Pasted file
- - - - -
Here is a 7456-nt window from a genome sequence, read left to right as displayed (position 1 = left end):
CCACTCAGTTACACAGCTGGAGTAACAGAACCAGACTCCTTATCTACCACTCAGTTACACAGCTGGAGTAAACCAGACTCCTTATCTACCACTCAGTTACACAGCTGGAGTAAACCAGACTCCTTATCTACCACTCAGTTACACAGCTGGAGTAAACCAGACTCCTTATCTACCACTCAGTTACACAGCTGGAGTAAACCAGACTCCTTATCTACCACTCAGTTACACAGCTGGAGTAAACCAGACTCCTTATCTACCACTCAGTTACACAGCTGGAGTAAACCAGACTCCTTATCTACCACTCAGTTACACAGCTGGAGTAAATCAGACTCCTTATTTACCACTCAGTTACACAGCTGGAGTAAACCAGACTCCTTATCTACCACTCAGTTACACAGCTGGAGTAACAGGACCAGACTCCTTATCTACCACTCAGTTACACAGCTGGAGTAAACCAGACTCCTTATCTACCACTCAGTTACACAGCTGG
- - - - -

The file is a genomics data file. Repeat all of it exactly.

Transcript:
Here is a 7456-nt window from a genome sequence, read left to right as displayed (position 1 = left end):
CCACTCAGTTACACAGCTGGAGTAACAGAACCAGACTCCTTATCTACCACTCAGTTACACAGCTGGAGTAAACCAGACTCCTTATCTACCACTCAGTTACACAGCTGGAGTAAACCAGACTCCTTATCTACCACTCAGTTACACAGCTGGAGTAAACCAGACTCCTTATCTACCACTCAGTTACACAGCTGGAGTAAACCAGACTCCTTATCTACCACTCAGTTACACAGCTGGAGTAAACCAGACTCCTTATCTACCACTCAGTTACACAGCTGGAGTAAACCAGACTCCTTATCTACCACTCAGTTACACAGCTGGAGTAAATCAGACTCCTTATTTACCACTCAGTTACACAGCTGGAGTAAACCAGACTCCTTATCTACCACTCAGTTACACAGCTGGAGTAACAGGACCAGACTCCTTATCTACCACTCAGTTACACAGCTGGAGTAAACCAGACTCCTTATCTACCACTCAGTTACACAGCTGG